G SHIVA KUMARI Vs. MOHAMMAD NASIM
HIGH COURT OF ANDHRA PRADESH
Click here to view full judgement.
(1.)Whether the heir of the decree-holder has to be directed to produce the succession certificate for withdrawing the amount in court deposit to the credit of the deceased decree-holder is the point that falls for consideration in this revision petition.
(2.)The facts which are relevant are as under: Late Bhagwan Narayana, the son of the revision petitioner, sustained injuries in motor accident on 11-5-1988. He filed O.P.No.230 of 1988 on the file of the Additional District Judge-cum- Motor Accidents Claims Tribunal, Adilabad under Section 110-A of the Motor Vehicles Act, 1939. An award for Rs.1,30,000/- was passed as per order dated 28-4-1989. Later i.e., on 25-1-1990 Bhagwan Narayana, the son of the revision petitioner, expired. The judgment debtor i.e., the Insurance Company deposited an amount of Rs. 80,000/- in the Court to the credit of the decree-holder in O.P. No.230 of 1988. Then I.A.No.489 of 1990 was filed by the revision petitioner herein and her husband and daughter in March, 1990 under Order XXII, Rule 3 C.P.C. with a prayer to permit them to come as L.Rs. of the deceased and that they may be permitted to withdraw the amount in deposit to the credit of late Bhagwan Narayana, the decree-holder in O.P.No.230 of 1988. The said petition was allowed. Then LA. Nos. 890/90,891/90 and 892/90 were filed by the revision petitioner herein, her husband, and daughter respectively praying for issue of cheques in favour of each of them for Rs. 26, 666-65 ps. thus claiming 1/3rd of the amount in deposit by each of them. The lower tribunal dismissed all the three petitions by observing mat though the revision petitioner is the preferential legal heir of the deceased, her husband and daughter also have come on record as the legal heirs of late Bhagwan Narayana and it was not - averred that the deceased Bhagwan Narayana was unmarried, and as such the cheque petitions cannot be ordered unless the succession certificate is produced. The said order is challenged in this revision petition. It is stated that the husband and daughter of the revision petitioner have not filed revision petitions assailing the same.
(3.)One mode of paying money under decree is by deposit into the Court and the judgment-debtor shall give notice thereof to the decree-holder either through the Court or directly to him by registered post acknowledgment due, and interest, if any, shall cease to run from the date of service of notice referred to above. It is evident from Order XXI, Rule 1 C.P.C. and the relevant portion can be conveniently extracted. Order XXI Rule 1: (1) All money payable, under a decree shall be paid as follows, namely;- (a) by deposit into the Court whose duty it is to execute the decree, or sent to that Court by postal money order or through a bank; or (b)....... ..... (c) ..... ..... (2) Where any payment is made under clause (a) or clause (c) of sub-rule (1), the judgment-debtor shall give notice thereof to the decree-holder either through the Court or directly to him by registered post, acknowledgment due. (3) ... ...... ...... (4) On any amount paid under clause (a) or clause (c) of sub-rule (1), interest, if any, shall cease to run from the date of service of the notice referred to in sub-rule (2)." An amount of Rs. 80,000/- was deposited by the judgment-debtor, i.e., the Insurance Company towards the award amount in O.P.No.230 of 1988. It amounts to discharge to that extent. (It is not stated as to why only Rs.80,000/- out of the award amount was deposited. It is immaterial for consideration in this revision petition). Thus the amount of Rs. 80,000/-belongs to late Bhagwan Narayana. While considering the scope of occupation 'debt' as defined in the Malayan Ordinance 42 of 1948 Chief Justice Rajamannar held in Muthupalaniapa Chettiar vs. Alagamai Achi that:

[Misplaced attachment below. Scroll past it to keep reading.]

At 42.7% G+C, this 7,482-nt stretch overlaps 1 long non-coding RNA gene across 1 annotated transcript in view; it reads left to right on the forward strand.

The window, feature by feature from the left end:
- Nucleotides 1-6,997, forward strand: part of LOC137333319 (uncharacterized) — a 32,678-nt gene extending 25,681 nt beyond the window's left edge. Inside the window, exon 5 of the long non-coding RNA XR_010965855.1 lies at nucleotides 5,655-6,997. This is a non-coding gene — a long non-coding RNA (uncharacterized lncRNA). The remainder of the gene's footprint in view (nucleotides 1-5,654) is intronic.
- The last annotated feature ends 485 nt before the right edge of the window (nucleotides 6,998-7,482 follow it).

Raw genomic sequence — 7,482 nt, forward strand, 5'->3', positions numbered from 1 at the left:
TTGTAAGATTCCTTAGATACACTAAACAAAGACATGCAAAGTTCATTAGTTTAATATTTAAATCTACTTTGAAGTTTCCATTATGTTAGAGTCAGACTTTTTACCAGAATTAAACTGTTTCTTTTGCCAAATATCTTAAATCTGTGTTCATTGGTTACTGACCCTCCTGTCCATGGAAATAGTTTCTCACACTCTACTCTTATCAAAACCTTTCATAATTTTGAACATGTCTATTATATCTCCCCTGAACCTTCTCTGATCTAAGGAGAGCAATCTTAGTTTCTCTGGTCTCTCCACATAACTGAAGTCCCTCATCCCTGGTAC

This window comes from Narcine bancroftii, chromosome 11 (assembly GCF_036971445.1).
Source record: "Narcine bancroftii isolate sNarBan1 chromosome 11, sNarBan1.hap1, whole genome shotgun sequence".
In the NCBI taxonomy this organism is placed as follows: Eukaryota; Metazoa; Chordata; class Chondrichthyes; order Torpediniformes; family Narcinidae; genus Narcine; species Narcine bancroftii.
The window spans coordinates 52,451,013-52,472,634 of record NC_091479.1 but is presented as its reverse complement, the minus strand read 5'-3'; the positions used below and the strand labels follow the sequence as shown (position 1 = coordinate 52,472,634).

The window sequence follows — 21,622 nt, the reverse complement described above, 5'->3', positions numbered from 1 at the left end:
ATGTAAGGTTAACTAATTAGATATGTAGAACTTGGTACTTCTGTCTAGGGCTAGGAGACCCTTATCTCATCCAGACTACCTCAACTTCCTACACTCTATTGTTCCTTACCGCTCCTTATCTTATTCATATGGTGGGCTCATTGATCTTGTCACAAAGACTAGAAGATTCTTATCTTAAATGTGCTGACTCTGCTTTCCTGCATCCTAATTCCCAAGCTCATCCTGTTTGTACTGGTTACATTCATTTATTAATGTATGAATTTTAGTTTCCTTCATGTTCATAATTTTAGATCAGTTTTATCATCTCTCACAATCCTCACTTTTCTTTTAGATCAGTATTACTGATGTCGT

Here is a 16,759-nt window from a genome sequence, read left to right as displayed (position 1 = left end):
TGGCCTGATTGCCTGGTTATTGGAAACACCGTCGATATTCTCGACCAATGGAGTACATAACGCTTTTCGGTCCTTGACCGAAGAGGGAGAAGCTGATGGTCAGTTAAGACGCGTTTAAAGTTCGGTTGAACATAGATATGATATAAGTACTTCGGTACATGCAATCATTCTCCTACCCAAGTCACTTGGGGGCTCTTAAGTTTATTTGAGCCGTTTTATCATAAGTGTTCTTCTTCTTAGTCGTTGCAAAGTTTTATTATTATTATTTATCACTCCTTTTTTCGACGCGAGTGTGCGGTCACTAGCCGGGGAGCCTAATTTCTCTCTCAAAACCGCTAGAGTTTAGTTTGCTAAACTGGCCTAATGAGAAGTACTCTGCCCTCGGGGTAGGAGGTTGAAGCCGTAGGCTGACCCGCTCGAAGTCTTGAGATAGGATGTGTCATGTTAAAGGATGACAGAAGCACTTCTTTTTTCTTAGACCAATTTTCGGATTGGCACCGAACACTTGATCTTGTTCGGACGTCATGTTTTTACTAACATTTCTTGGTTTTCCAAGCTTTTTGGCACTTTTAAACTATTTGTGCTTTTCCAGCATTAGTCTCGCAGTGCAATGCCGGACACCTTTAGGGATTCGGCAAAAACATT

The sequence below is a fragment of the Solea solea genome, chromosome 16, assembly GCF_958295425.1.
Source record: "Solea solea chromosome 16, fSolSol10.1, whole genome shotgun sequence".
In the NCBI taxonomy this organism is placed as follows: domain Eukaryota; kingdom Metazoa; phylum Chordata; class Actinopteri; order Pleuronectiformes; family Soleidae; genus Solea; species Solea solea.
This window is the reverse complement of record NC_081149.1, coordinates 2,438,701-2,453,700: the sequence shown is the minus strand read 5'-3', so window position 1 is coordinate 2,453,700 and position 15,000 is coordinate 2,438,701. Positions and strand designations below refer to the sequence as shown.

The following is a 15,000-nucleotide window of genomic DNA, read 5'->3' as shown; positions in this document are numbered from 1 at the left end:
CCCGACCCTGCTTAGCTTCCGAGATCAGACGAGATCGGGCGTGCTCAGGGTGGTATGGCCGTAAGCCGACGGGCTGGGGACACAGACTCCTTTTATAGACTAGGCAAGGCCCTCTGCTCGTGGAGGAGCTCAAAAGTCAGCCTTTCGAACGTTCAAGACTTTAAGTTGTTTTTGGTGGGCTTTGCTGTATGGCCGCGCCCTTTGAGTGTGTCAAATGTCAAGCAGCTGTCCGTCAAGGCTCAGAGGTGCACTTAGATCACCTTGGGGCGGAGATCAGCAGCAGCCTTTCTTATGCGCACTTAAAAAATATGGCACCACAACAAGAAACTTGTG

"The term 'debt' no doubt, is commonly used to describe liabilities which have an origin in contract; but we see no reason why we should restrict the connotation of that term to such liabilities only. Anything due and payable is a debt."
I feel that the same meaning can be attributed to the word 'debt' used in Sections 381, 214 and other provisions of the Indian Succession Act, 1925 (for short 'Succession Act')- Section 381 of the Succession Act lays down that the succession certificate issued under part X 6f the Succession Act shall be conclusive as against the persons owing the debts or liable on securities referred to in the succession certificate and it affords full indemnity to all such persons as regards all payments made or dealings had in good faith in respect of such debts or securities to or with the person to whom the certificate was granted. But the succession certificate issued does not bind the rightful claimant and he may receive the whole or any part of debt or security or any interest or dividend on any security from the person to whom the certificate was given as envisaged u/s.387 of the Succession Act.
Copyright © Regent Computronics Pvt.Ltd.